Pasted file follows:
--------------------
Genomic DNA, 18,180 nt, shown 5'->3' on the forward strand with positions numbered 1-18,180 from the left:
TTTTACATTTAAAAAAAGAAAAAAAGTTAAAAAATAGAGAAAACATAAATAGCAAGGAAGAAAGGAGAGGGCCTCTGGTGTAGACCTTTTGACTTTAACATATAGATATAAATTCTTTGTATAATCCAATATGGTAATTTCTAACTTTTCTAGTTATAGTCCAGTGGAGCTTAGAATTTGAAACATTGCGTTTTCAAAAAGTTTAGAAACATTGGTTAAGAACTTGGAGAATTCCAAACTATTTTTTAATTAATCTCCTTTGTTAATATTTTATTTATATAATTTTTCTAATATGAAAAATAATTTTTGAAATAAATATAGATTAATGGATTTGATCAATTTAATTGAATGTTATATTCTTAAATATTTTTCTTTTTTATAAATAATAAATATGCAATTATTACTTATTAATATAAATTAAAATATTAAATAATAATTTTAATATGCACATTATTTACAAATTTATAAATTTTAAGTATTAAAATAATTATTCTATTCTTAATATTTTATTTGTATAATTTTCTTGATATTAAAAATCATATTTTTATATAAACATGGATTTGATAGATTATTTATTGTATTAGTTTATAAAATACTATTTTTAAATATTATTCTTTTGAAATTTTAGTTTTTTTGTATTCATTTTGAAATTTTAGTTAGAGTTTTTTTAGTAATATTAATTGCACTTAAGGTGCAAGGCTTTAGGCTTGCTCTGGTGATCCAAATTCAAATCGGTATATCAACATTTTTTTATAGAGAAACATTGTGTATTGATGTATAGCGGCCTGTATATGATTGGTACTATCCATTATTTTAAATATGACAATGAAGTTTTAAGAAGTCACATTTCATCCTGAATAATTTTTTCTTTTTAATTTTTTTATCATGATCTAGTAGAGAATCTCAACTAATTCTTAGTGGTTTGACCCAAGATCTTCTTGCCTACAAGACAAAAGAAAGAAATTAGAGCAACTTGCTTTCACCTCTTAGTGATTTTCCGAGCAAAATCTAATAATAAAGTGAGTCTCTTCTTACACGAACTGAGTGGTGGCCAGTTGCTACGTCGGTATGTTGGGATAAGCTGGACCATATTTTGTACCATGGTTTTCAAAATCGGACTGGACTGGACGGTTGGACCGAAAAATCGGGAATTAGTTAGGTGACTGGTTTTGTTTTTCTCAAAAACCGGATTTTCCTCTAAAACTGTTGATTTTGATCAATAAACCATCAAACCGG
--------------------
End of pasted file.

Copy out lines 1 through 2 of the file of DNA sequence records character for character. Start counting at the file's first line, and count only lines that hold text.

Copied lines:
Genomic DNA, 18,180 nt, shown 5'->3' on the forward strand with positions numbered 1-18,180 from the left:
TTTTACATTTAAAAAAAGAAAAAAAGTTAAAAAATAGAGAAAACATAAATAGCAAGGAAGAAAGGAGAGGGCCTCTGGTGTAGACCTTTTGACTTTAACATATAGATATAAATTCTTTGTATAATCCAATATGGTAATTTCTAACTTTTCTAGTTATAGTCCAGTGGAGCTTAGAATTTGAAACATTGCGTTTTCAAAAAGTTTAGAAACATTGGTTAAGAACTTGGAGAATTCCAAACTATTTTTTAATTAATCTCCTTTGTTAATATTTTATTTATATAATTTTTCTAATATGAAAAATAATTTTTGAAATAAATATAGATTAATGGATTTGATCAATTTAATTGAATGTTATATTCTTAAATATTTTTCTTTTTTATAAATAATAAATATGCAATTATTACTTATTAATATAAATTAAAATATTAAATAATAATTTTAATATGCACATTATTTACAAATTTATAAATTTTAAGTATTAAAATAATTATTCTATTCTTAATATTTTATTTGTATAATTTTCTTGATATTAAAAATCATATTTTTATATAAACATGGATTTGATAGATTATTTATTGTATTAGTTTATAAAATACTATTTTTAAATATTATTCTTTTGAAATTTTAGTTTTTTTGTATTCATTTTGAAATTTTAGTTAGAGTTTTTTTAGTAATATTAATTGCACTTAAGGTGCAAGGCTTTAGGCTTGCTCTGGTGATCCAAATTCAAATCGGTATATCAACATTTTTTTATAGAGAAACATTGTGTATTGATGTATAGCGGCCTGTATATGATTGGTACTATCCATTATTTTAAATATGACAATGAAGTTTTAAGAAGTCACATTTCATCCTGAATAATTTTTTCTTTTTAATTTTTTTATCATGATCTAGTAGAGAATCTCAACTAATTCTTAGTGGTTTGACCCAAGATCTTCTTGCCTACAAGACAAAAGAAAGAAATTAGAGCAACTTGCTTTCACCTCTTAGTGATTTTCCGAGCAAAATCTAATAATAAAGTGAGTCTCTTCTTACACGAACTGAGTGGTGGCCAGTTGCTACGTCGGTATGTTGGGATAAGCTGGACCATATTTTGTACCATGGTTTTCAAAATCGGACTGGACTGGACGGTTGGACCGAAAAATCGGGAATTAGTTAGGTGACTGGTTTTGTTTTTCTCAAAAACCGGATTTTCCTCTAAAACTGTTGATTTTGATCAATAAACCATCAAACCGG